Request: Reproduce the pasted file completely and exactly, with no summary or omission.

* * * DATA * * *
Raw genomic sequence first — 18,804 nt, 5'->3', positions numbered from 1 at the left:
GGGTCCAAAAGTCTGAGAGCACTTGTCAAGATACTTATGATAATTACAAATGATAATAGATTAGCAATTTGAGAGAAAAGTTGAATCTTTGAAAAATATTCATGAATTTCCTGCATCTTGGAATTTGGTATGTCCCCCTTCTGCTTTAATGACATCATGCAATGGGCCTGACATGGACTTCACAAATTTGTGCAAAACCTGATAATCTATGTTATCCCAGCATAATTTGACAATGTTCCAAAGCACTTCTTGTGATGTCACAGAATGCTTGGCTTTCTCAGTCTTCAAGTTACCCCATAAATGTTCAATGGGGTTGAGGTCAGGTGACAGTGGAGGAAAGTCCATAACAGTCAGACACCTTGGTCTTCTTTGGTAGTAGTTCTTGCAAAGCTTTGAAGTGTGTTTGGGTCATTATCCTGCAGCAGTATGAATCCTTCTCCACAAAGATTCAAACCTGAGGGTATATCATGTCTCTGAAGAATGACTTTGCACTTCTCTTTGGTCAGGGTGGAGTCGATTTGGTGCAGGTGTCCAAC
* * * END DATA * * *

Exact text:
Raw genomic sequence first — 18,804 nt, 5'->3', positions numbered from 1 at the left:
GGGTCCAAAAGTCTGAGAGCACTTGTCAAGATACTTATGATAATTACAAATGATAATAGATTAGCAATTTGAGAGAAAAGTTGAATCTTTGAAAAATATTCATGAATTTCCTGCATCTTGGAATTTGGTATGTCCCCCTTCTGCTTTAATGACATCATGCAATGGGCCTGACATGGACTTCACAAATTTGTGCAAAACCTGATAATCTATGTTATCCCAGCATAATTTGACAATGTTCCAAAGCACTTCTTGTGATGTCACAGAATGCTTGGCTTTCTCAGTCTTCAAGTTACCCCATAAATGTTCAATGGGGTTGAGGTCAGGTGACAGTGGAGGAAAGTCCATAACAGTCAGACACCTTGGTCTTCTTTGGTAGTAGTTCTTGCAAAGCTTTGAAGTGTGTTTGGGTCATTATCCTGCAGCAGTATGAATCCTTCTCCACAAAGATTCAAACCTGAGGGTATATCATGTCTCTGAAGAATGACTTTGCACTTCTCTTTGGTCAGGGTGGAGTCGATTTGGTGCAGGTGTCCAAC